Long Beach, CA – Cargo movement through the Port of Long Beach is being delayed from three to five days because of a surge in cargo volume and a “stressed and in some cases, flawed ”supply chain infrastructure, according to port Chief Executive Jon Slangerup.
Speaking at a recent town hall meeting at the Center for International Trade & Transportation at California State University – Long Beach, Slangerup said the flaws result from a failure of the supply chain “to work as an integrated system.”
Slangerup’s comments follow his recent formation of a Congestion Relief Team (CRT) “to meet daily, seek solutions, and solicit feedback from our staff in the field.”
The port, he said, “will do everything we can bring our partners who operate and work at the terminals together to identify bottlenecks and implement solutions.”
The first target of the CRT is the shortage of chassis at the port, a situation that Slangerup has called a “mismanaged mess.” Chassis are the frame trailers used to haul cargo containers.
“There is a chassis imbalance,” said Dr. Noel Hacegaba, the Port’s chief operating officer. “This is a big part of the congestion issue and I have been facilitating discussions with the key players to find relief as soon as possible.”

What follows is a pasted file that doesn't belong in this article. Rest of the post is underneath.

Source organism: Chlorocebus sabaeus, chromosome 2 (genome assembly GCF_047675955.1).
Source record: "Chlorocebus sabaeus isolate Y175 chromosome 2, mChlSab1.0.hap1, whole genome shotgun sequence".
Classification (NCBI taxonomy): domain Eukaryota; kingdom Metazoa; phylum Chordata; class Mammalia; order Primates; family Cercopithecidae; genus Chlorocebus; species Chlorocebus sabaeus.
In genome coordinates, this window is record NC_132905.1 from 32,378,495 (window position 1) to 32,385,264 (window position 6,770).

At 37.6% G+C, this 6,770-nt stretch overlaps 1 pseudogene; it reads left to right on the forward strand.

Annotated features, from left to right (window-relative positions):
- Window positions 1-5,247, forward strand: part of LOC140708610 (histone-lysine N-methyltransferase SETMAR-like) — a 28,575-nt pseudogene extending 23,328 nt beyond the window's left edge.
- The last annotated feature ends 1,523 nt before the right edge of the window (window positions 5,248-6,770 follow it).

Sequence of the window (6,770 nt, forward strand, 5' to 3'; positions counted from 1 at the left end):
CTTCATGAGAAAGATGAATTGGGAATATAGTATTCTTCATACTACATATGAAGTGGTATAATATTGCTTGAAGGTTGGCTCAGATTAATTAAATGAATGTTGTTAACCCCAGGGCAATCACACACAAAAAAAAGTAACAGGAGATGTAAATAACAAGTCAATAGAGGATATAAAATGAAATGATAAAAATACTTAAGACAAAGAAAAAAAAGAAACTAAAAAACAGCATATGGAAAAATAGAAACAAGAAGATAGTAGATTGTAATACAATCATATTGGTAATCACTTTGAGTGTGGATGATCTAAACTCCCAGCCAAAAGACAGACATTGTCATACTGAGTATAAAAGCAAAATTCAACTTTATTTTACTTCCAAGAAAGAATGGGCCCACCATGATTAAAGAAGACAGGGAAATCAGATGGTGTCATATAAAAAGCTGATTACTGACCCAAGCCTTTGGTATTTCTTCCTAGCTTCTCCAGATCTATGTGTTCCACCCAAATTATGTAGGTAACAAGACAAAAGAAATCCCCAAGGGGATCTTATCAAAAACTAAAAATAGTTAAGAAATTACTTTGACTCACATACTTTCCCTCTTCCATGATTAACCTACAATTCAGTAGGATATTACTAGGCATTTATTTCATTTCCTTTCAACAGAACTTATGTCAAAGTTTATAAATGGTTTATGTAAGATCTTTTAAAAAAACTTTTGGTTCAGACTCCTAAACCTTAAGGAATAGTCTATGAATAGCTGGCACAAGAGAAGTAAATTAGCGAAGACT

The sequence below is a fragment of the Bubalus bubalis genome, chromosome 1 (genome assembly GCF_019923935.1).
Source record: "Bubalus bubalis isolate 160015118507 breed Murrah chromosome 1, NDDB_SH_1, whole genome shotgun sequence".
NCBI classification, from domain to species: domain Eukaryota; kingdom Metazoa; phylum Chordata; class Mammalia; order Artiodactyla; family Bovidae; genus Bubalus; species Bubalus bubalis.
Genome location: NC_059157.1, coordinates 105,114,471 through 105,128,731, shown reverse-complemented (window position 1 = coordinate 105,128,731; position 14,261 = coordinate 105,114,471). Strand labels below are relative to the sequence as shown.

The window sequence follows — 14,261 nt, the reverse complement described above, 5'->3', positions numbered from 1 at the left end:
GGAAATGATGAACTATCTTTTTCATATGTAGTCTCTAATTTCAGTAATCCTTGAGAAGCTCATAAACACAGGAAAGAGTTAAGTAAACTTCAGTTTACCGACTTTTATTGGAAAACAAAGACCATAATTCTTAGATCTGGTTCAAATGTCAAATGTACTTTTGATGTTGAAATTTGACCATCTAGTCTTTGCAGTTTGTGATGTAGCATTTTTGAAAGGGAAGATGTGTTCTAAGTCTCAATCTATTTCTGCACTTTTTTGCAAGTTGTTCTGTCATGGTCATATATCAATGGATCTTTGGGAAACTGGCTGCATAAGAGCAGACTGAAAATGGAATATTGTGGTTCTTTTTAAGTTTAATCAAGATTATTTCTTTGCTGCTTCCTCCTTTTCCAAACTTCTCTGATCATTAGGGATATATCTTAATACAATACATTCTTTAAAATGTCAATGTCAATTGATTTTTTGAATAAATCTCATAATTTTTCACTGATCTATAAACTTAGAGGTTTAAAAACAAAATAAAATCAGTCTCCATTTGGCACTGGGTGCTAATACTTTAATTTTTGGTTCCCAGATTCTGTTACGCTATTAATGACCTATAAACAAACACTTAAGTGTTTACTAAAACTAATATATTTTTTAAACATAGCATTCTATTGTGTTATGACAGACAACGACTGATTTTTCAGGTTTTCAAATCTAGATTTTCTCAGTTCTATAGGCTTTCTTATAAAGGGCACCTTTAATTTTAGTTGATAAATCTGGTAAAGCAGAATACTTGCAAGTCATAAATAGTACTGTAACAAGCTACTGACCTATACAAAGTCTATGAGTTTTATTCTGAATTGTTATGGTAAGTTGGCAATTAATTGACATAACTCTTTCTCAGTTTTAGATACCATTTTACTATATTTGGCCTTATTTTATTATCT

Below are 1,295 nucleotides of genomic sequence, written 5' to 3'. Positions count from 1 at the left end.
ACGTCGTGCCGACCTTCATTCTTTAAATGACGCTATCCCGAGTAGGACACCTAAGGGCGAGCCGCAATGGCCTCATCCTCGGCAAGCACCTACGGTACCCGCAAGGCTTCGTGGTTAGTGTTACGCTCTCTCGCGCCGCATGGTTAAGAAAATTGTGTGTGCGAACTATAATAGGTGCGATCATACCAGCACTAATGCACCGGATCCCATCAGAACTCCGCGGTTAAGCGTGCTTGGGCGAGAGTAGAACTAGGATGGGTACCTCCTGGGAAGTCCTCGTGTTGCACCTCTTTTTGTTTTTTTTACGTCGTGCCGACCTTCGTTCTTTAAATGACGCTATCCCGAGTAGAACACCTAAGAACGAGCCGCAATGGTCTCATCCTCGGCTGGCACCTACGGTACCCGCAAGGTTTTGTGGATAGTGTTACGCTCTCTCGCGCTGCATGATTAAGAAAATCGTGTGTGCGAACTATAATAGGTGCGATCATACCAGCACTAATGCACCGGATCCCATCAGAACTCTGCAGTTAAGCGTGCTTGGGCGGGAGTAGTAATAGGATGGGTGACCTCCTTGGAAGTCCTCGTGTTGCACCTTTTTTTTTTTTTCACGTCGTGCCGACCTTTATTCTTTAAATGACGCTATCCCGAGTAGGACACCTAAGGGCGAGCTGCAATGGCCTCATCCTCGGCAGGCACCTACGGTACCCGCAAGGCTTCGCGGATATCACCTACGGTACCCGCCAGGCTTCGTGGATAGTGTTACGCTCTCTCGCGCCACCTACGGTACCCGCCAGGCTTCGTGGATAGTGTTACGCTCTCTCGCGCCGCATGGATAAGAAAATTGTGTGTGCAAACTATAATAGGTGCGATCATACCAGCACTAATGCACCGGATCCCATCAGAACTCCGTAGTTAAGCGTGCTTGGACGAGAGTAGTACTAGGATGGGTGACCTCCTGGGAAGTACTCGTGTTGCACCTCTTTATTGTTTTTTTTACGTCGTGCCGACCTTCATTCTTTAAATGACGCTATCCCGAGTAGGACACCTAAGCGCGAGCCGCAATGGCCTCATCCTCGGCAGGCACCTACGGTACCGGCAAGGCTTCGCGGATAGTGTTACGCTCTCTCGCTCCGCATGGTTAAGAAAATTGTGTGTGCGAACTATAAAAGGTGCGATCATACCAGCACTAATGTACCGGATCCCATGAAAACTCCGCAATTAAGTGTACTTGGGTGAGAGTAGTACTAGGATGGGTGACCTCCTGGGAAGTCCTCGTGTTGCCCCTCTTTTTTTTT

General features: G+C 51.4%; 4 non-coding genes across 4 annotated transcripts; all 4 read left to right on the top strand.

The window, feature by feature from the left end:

Cargo numbers rose sharply for the Port of Long Beach in September as the port recorded its heaviest traffic for that month since 2007, the port’s peak cargo volume year.
Nearly 630,000 containers moved through the port last month, a 7 percent increase over the same month last year.
Imports to Long Beach rose 10 percent as retailers brought in products for the holiday shopping season. More than 339,000 containers came into the port, making it the third-highest month for imports in the port’s history. Exports, however, fell 12 percent.
Over the first nine months of the year, container traffic at the Port of Long Beach is up 1.7 percent.
Cargo numbers climbed in September largely due to the importation of products for the upcoming holiday shopping season and the increased container capacity of the newer generation of containerships calling at the port.